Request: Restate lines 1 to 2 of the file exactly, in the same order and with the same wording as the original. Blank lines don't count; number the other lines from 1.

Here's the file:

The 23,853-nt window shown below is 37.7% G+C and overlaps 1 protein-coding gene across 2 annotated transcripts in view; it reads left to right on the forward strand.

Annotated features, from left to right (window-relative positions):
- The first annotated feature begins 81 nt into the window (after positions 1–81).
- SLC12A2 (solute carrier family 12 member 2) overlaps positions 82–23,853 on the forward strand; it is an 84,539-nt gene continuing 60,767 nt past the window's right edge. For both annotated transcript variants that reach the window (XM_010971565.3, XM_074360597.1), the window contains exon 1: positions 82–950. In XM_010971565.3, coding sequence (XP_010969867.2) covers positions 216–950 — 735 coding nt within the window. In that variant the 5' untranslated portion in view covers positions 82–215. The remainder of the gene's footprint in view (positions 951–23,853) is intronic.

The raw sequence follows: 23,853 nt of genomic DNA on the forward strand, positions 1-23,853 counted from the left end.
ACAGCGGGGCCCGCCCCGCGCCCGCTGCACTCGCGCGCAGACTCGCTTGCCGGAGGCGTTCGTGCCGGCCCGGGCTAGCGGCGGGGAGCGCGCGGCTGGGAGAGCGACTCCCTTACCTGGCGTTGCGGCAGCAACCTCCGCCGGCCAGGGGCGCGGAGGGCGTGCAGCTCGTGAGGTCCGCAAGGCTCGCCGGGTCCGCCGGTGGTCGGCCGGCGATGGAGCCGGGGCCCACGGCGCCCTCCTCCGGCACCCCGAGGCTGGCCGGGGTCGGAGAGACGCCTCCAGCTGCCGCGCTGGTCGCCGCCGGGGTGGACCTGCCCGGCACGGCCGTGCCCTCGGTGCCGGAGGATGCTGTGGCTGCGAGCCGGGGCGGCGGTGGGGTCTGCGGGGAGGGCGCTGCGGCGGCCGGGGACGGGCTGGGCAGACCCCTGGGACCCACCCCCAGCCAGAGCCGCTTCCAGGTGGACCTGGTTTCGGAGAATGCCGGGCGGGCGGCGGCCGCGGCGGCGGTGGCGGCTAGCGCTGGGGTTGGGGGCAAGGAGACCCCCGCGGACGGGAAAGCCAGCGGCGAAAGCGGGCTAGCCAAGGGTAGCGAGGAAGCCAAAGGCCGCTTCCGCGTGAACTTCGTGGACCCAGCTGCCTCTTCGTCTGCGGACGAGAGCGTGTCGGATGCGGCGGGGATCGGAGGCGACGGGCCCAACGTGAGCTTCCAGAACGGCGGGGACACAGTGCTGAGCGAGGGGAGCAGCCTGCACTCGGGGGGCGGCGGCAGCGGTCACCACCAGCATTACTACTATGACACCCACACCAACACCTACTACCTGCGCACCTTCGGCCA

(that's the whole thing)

The 23,853-nt window shown below is 37.7% G+C and overlaps 1 protein-coding gene across 2 annotated transcripts in view; it reads left to right on the forward strand.

Annotated features, from left to right (window-relative positions):